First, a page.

In which case good luck to you. What is wrong with a bit of sex though? if it is integral to the story and not gratuitous I don't see the problem, sex is a part of life so it should not be "avoided" in films or TV shows aimed at grown-ups. japan is the second largest consumer of pornography in the world (after the US) so there is nothing saintly or pure about this audience.
by gilesdesign (guest) rate this post as useful

. 2011/1/21 18:59

This is the first time I'm seeing someone overseas suggesting that Japanese drama avoid sex scenes. I do notice that the American TV shows are being sex-oriented than ever, but still, Japanese shows have lots of semi-nudity and love scenes in them. Of course, the ones aimed for low-teens and younger do not, though, and I find that it's the same all over the world.

As for script-writing, there are script-writing auditions (Competitions, maybe. Whatever you call it) where amateur script-writers can send their (Japanese) script to the organizer and the winner gets to have their script being made into a TV drama. The competition is very tough, but sometimes the winner may be led to a real career.

The easiest way to get your script performed is probably to organize a theater stage group of your own. These groups are hardly financed and lots of popular theater people still struggle to make a living. But they do it because they love it.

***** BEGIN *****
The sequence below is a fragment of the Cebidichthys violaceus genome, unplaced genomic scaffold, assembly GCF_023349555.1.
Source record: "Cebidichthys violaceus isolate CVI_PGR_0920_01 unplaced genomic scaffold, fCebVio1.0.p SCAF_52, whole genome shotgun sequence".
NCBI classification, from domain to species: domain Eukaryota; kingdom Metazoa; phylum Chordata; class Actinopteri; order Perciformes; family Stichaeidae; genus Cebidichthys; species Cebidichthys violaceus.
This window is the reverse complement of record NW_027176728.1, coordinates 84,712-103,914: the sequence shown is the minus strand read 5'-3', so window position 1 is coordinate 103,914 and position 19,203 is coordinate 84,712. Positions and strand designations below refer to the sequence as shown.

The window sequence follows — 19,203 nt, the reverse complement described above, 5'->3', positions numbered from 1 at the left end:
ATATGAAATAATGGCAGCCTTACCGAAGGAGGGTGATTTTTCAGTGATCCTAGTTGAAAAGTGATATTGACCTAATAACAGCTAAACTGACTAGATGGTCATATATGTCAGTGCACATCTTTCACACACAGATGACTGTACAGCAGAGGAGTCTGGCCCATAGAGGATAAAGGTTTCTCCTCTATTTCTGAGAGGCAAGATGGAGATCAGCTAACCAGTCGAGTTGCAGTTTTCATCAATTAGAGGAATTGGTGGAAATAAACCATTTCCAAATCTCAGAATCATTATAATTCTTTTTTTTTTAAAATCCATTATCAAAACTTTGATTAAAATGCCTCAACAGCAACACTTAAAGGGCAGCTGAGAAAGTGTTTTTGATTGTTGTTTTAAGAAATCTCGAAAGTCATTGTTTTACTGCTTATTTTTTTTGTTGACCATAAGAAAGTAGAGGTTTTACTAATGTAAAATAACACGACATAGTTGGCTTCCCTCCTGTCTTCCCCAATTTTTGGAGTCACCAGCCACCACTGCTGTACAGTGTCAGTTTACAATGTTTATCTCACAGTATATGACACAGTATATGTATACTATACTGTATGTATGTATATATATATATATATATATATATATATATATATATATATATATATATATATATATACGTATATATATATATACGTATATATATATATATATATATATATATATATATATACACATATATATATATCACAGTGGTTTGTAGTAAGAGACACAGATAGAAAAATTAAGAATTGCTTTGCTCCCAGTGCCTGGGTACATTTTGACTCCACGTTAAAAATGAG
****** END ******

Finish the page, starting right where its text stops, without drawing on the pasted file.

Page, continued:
Being a "director" is a totally different job. I can't recall a foreign director doing TV shows unless (s)he grew up in Japan. You need to know the whole culture to make something appeal to the TV-viewers (and sponsers) and you need to be able to communicate with the many people in the set.

On the other hand, there is a job called "AD" which is short for assistant director. This job is nothing like a director. The person runs errands after errands doing the crummiest jobs in the set, but it's a lot easier to become an AD, because it's such a tough job that a lot of people don't last.
by Uco (guest) rate this post as useful

.. 2011/1/22 03:37
Thank you, guys. Well, I'm feeling I was too naive))

I know that young actors like Johnny's kinda sucks at acting. But I think they just need a good acting school.

Uco, I was thinking about organizing a theater stage group too, and I have somebody to finance it.

gilesdesign, yeah, UK and USA tv-shows are most popular in the world. They have a great acting technique. I love most of them too. And I don't mind of 'a bit of sex' (sometimes it's really necessary) but when the all intreage is "Who's slept with who" thats kinda annoys. But audience likes it. Of caurse, I'm not talking about all tv-shows)))
By the way, I think I should listen to your opinion.

Tell the truth, I was offered work in theatre when I was in high school, but they wanted me to be an actress because I'm quite good looking. I was too young and stupid enough to decline the offer. Back then, I thought I can find something better. Later 'something better' proved to be a law school. Now, 5 years after, I think I made a big mistake.
Well, I guess I should grow up (lol) and try out my skills here in Europe first.

I really thank you for answering, guys)
by Luche (guest) rate this post as useful